Film Review: The Many Saints of Newark (2021)

Also known as: Newark (working title)
Release Date: September 22nd, 2021 (UK, Ireland)
Directed by: Alan Taylor
Written by: David Chase, Lawrence Konner
Based on: The Sopranos by David Chase
Music by: Peter Nashel
Cast: Alessandro Nivola, Leslie Odom Jr., Jon Bernthal, Corey Stoll, Michael Gandolfini, Billy Magnussen, Michela De Rossi, John Magaro, Ray Liotta, Vera Farmiga, Michela De Rossi, Joey Diaz, Michael Imperioli (narrator)

Chase Films, HBO Films, 120 Minutes

Review:

“[to Tony] Look, you want to be a civilian, I appreciate that. I’m all for it. But pay attention to me for once, okay? You take the speakers, right? At the same time, you promise yourself these speakers are it. Now, you say to yourself, “This is the last time I’m ever gonna steal something.” And you stick to it. It’s that simple.” – Richard ‘Dickie’ Moltisanti

Well, the wait is over. And it was a long wait, as talk of a prequel film (or series) to The Sopranos kicked off as soon as the show ended its lengthy run in 2007.

I’m not really sure whether or not this should’ve been a theatrical movie or just relegated to HBO like the Deadwood film was. Reason being, this feels like a television movie and plays more like a two-part pilot to a series than it does a standalone picture.

That’s not to say that I didn’t like it, I mostly did. However, it felt kind of small and contained and it just looked like a high end television production, which despite all the talent and effort of those involved, it just didn’t have that cinematic quality it needed to deserve a spot on the theatrical big screen.

Everyone was pretty excited to see James Gandolfini’s son Michael step into his late father’s most iconic role of Tony Soprano. I think that he did a pretty good job as the young Soprano. He actually doesn’t pop up until the midpoint of the movie, though, as an even younger actor played the even younger Tony Soprano in the first half. I also feel like the production was mindful in not overusing Michael Gandolfini, as this was his first big test in acting. He has a presence, sure, but this also isn’t really his story.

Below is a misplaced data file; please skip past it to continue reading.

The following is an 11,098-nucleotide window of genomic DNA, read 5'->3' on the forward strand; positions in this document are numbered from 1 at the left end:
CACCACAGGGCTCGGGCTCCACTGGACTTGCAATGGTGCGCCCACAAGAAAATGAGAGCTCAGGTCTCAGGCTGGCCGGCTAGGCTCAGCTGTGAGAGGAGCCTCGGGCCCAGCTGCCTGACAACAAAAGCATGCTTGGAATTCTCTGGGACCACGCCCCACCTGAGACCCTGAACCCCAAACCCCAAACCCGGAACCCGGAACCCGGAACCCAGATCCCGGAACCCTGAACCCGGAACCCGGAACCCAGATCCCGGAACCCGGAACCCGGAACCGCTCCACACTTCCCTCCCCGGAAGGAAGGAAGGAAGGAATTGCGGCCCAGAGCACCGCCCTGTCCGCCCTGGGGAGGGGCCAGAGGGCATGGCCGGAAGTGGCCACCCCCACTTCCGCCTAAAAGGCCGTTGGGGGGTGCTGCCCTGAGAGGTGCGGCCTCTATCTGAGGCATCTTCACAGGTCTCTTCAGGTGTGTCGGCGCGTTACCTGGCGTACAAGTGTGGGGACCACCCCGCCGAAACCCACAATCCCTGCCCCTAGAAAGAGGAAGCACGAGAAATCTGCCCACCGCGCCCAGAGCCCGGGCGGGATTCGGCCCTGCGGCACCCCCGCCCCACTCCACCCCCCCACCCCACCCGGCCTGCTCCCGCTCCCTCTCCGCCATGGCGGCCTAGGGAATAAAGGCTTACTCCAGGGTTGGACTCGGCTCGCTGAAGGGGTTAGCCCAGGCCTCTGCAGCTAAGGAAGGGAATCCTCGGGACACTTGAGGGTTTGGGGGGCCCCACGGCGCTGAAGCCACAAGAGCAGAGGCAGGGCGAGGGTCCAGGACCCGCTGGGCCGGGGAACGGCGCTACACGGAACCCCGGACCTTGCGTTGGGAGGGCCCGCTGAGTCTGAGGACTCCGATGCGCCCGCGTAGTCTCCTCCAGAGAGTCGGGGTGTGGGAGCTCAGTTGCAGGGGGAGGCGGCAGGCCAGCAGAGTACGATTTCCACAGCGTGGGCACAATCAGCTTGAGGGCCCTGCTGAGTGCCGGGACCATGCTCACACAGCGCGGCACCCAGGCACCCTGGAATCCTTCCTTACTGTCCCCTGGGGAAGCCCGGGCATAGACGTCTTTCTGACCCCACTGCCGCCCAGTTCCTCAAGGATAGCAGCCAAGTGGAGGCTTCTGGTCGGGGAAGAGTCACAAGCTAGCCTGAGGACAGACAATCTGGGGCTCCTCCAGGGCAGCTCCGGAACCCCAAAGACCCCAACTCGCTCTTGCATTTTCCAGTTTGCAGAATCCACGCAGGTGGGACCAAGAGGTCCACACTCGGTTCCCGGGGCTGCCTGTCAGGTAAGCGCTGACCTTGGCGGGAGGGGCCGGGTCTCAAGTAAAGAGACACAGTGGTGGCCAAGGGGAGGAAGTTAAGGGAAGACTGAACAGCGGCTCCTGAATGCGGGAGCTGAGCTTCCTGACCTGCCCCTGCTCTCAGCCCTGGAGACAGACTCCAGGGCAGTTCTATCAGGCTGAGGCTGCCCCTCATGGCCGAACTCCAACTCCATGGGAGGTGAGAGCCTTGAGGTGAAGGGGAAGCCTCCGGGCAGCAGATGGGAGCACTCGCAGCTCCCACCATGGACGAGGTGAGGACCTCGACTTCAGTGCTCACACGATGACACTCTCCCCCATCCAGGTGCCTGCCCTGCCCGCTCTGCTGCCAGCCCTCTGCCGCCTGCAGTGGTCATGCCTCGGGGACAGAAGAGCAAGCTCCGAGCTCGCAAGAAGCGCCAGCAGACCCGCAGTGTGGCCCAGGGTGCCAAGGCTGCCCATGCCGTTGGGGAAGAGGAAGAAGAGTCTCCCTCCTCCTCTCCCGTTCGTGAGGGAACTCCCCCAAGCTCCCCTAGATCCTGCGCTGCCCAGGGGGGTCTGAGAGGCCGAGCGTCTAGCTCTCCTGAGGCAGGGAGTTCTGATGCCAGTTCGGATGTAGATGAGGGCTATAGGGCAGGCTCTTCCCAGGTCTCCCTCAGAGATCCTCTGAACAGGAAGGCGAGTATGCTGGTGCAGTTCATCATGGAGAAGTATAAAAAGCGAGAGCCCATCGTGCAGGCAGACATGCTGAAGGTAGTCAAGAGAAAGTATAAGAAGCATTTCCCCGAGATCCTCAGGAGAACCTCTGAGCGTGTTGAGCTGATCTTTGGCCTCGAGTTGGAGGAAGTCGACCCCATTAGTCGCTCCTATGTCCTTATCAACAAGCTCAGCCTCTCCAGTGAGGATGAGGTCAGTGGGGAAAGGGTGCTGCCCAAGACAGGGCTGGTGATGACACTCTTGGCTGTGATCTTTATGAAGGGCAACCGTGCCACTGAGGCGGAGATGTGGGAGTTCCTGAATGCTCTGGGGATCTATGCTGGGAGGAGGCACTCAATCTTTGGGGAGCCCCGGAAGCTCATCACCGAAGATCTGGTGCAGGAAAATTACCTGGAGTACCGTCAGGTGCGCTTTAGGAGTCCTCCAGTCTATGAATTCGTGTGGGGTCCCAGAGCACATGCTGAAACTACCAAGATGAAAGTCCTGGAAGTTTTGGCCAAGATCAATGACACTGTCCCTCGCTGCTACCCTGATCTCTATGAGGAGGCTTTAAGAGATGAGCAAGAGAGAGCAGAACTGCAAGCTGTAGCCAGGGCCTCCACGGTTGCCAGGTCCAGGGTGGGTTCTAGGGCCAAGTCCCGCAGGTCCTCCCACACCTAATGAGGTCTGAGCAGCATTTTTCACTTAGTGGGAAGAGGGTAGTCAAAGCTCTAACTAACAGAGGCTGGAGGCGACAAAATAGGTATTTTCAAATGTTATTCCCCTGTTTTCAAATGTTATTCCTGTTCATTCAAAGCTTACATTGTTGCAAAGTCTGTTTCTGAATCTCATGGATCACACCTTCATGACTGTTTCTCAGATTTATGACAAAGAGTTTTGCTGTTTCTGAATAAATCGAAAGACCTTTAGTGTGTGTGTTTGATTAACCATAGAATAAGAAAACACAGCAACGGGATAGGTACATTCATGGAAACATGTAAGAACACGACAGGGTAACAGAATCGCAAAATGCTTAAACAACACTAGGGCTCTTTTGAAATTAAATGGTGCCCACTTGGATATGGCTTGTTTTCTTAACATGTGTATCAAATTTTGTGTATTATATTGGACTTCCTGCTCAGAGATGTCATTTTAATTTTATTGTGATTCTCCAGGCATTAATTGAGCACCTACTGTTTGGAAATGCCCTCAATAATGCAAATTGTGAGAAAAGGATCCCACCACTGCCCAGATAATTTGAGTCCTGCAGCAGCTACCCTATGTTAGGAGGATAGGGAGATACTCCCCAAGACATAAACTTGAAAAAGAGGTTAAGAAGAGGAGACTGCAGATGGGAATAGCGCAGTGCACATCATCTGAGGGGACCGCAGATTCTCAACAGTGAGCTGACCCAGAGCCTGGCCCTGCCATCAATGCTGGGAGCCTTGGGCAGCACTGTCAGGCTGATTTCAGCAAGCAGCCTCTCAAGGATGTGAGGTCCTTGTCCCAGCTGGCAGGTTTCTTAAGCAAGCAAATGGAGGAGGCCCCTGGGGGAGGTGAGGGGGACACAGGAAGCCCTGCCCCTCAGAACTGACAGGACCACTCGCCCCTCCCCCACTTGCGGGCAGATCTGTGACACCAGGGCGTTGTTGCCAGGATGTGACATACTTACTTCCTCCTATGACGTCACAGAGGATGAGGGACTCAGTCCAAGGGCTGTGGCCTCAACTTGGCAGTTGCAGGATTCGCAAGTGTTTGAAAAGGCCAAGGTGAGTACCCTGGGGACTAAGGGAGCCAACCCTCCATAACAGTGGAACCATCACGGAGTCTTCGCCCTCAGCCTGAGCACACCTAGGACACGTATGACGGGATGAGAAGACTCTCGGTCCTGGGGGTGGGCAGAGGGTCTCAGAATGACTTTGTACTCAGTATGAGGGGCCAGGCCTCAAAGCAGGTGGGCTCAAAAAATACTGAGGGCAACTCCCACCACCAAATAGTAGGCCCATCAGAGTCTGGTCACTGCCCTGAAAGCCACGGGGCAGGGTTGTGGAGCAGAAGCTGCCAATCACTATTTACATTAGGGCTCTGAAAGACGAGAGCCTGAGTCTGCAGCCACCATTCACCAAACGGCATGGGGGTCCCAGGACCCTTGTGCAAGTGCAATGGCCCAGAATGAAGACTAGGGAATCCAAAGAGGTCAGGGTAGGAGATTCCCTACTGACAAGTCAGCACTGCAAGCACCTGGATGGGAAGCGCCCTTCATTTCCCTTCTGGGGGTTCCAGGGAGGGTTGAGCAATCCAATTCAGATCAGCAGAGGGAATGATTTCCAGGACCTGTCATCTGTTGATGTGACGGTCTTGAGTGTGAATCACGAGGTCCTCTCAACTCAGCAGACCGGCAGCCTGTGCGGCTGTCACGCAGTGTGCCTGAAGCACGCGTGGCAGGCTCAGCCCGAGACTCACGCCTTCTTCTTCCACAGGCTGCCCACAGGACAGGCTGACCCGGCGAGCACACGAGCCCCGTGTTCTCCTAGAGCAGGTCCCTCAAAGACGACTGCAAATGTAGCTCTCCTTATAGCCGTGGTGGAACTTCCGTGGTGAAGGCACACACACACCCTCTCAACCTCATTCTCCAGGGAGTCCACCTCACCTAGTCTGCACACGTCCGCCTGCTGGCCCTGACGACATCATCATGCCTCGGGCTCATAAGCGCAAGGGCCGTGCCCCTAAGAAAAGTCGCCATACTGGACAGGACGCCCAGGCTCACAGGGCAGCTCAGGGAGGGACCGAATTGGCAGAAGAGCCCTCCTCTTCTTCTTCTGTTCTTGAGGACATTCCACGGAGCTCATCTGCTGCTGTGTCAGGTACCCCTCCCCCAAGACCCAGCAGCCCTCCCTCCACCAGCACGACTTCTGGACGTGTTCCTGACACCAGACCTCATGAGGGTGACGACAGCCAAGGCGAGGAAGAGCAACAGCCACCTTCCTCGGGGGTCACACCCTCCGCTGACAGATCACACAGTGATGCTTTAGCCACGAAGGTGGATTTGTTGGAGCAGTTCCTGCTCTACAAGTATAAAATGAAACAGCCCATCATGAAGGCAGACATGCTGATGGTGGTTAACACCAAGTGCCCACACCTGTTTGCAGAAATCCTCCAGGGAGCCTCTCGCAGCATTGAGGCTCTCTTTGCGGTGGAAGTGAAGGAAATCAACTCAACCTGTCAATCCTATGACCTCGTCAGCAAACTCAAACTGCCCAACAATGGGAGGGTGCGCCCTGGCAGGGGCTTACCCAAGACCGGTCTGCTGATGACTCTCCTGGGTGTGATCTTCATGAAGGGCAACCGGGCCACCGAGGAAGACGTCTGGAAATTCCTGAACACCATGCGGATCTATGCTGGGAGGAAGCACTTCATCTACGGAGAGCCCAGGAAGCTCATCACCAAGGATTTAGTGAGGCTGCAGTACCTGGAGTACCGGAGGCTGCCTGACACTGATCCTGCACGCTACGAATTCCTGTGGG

The film primarily follows the life of Christopher Moltisanti’s father, Richard ‘Dickie’ Moltisanti, played by Alessandro Nivola. Overall, it’s a pretty good tale and it helps to setup things for the television series. Most importantly, through the events that happen in and around Dickie’s life, you learn the real story about what happened, as opposed to the events that were told to us in The Sopranos, many of which were never given full context because some details, as we know now, were secrets certain characters took to their graves.

I guess the one big thing that this movie does, is that it will now give you a different lens to look through when you revisit The Sopranos and see certain characters or hear the family history.

In the end, this was good but it didn’t quite live up to the hype. But then again, that’s a hard thing to live up to when fans have been begging for more stories for nearly a decade and a half and the source material was so good that it transformed television forever.

Rating: 7/10